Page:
“Do you want to know why I hate Pokemon?” Amanda Abarca asks. “It’s because our world is already so full of distractions and this is just another way for people to escape from the real world. I feel like people are forgetting how to think bigger than themselves – like, there is a whole world happening, ISIS and terrorism and we’re chasing Pokemons!”
Abarca is not alone in her feelings toward the gaming craze. Since the Pokemon Go app launched in Canada, everyone seems to have an opinion on the game and at the core of the Pokemon discussion seems to be the topic of distraction: Those who enjoy the game find it a playful way to bridge the tangible and the virtual, and those who hate the game see it as a dangerous distraction that is literally opening doors to new worlds of harm.
Abarca continues, “I mean, it’s good that people are actually moving, it’s probably healthier than Facebook and videogames, but I think mostly its bad.”
Her comment resonates with colleague Zuzana Malastova, who nods in agreement. “Sure” she says, “I get the good part about how it makes people walk, but to me it’s just insane that we have to make up games to get up and go outside.”
Malastova, a mother of four, is worried about the game’s repercussions on mental health.
“We should just want to go outside and walk” she says. “It makes me sick to think that we are going to evolve to a mental state where we just do things for rewards.”
Abarca agrees. “Walking is therapeutic, it’s energizing and it’s calming. When you have your phone in front of your face I think you lose those simple, natural benefits.”
Both Abarca and Malastova are parents of young children and careful of the amount of screen time their kids have. Abarca wants to implement No Technology Sundays where the family would deter from using televisions and phones so that they could enjoy more face to face connection time. “My daughter is probably the only three year-old I know that doesn’t have an iPad” she says.
There have been numerous stories of crimes, accidents and even deaths related to the game. Car accidents, privacy concerns and robberies are all top of mind safety concerns and in one particularly alarming story, Japan’s Tokyo Electric Power Co. is worried that players on the hunt are now being lured into the Fukushima Nuclear Exclusion Zone.
For many, though, the danger is a secondary concern to the positive benefits they feel the game provides. Professional Play Researcher and Educational Community Partner Lynn Campanella says that playing Pokemon encourages people to connect.
“People are naturally social creatures. We have just been out of practice for the last couple of decades due to technology. Yet now technology seems to be the one thing that is re-awakening some people to the social morale.”
Campanella points out that people often play Pokemon Go with a couple of friends, which is giving them exercise as well as having them practise fundamental social and communication skills.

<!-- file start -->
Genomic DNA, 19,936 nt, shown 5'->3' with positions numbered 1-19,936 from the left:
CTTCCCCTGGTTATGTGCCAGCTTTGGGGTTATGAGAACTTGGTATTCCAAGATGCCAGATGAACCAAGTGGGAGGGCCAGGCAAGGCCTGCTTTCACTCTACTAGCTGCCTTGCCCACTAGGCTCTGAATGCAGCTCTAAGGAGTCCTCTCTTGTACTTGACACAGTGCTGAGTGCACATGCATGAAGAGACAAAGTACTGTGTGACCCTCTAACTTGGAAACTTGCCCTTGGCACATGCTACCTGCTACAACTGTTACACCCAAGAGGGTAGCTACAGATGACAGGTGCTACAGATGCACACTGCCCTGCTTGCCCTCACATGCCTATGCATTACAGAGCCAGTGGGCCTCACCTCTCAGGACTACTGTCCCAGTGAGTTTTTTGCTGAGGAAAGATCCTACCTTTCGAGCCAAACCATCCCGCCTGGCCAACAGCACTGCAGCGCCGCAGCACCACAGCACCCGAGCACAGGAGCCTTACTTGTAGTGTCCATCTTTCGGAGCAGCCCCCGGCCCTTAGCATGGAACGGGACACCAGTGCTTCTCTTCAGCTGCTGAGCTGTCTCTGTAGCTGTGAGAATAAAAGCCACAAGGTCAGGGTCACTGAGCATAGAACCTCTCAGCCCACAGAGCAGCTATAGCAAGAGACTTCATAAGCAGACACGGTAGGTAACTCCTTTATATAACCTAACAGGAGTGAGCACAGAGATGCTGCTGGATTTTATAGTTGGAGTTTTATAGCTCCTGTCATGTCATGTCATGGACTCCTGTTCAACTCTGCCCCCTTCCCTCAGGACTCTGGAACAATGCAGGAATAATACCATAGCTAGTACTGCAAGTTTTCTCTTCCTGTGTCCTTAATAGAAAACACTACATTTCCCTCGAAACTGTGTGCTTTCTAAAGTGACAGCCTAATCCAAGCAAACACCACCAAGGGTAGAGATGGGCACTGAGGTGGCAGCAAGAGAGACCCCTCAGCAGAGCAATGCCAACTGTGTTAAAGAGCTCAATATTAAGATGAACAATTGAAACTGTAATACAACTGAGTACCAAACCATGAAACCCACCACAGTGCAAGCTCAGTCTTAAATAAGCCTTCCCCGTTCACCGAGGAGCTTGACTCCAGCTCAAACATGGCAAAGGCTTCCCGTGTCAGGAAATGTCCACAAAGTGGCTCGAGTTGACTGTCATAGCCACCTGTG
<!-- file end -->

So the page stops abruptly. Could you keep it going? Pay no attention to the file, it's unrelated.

“When we go for a walk in the evening, it is wonderful to see so many young people out in the evening, hanging around in town and chatting with each other. It . . . brings a positive energy and buzz. One father told us that his sons have walked 30 kilometres in the last two weeks. That’s a good thing. People are . . . up off their couches and meeting people – real people, not video chatting or connecting with others on line.”
Campanella enjoys the playful and imaginative nature of the game but it’s this imaginary world that worries Abarca as she fears that the evolution of these games could have people going outside and not catching things, but killing things instead. “That’s really scary because that violence in the virtual world could translate into the real world” she says. Another worry for the expecting mother of one toddler is the idea of luring Pokemon. With a small fee, those less inclined to go out searching for Pokemon have the option of setting up “hotspots” to attract Pokemon to them. Once purchased, this spot is active for approximately twenty minutes and anyone playing the game will be drawn to the location.
“I think what this is doing to our brains is very unhealthy” Malastova says and there are plenty of researchers who would agree. Constant exposure to virtual worlds can give rise to a schizophrenic, or fragmented sense of self and the management of multiple avatars can cause feelings of displacement for individuals. While healthy distraction from the real world is a good thing sometimes, when it goes too far people can become confused to unhealthy degrees.
Campanella, on the other hand, sees this as the beginning not of a world of danger but of a world of possibility. “The only negative thing I can see right now is that people don’t look where they are going. They are so immersed in their phones that may not what is literally in front of them. I wonder what will be the impact once kids have gone back to school, when the weather gets cold. Will they continue to get up and move around? Will there be another active game to follow this one?”
What has made Pokemon Go so wildly popular is that it is the first mobile, location-based mixed-reality product and our first glimpse of the virtual world that will one day be all around us. Of course there will be both pros and cons to technological advancement, especially when there are already reports of benefits and risks to people’s health.
The other day I opened Facebook and saw a picture of a Pokemon that was found inside a Buddhist temple and it reminded me that there is good and bad in all things, but perhaps the best part about Pokemon Go is that it could bridge two worlds and maybe help us see the magic of everyday.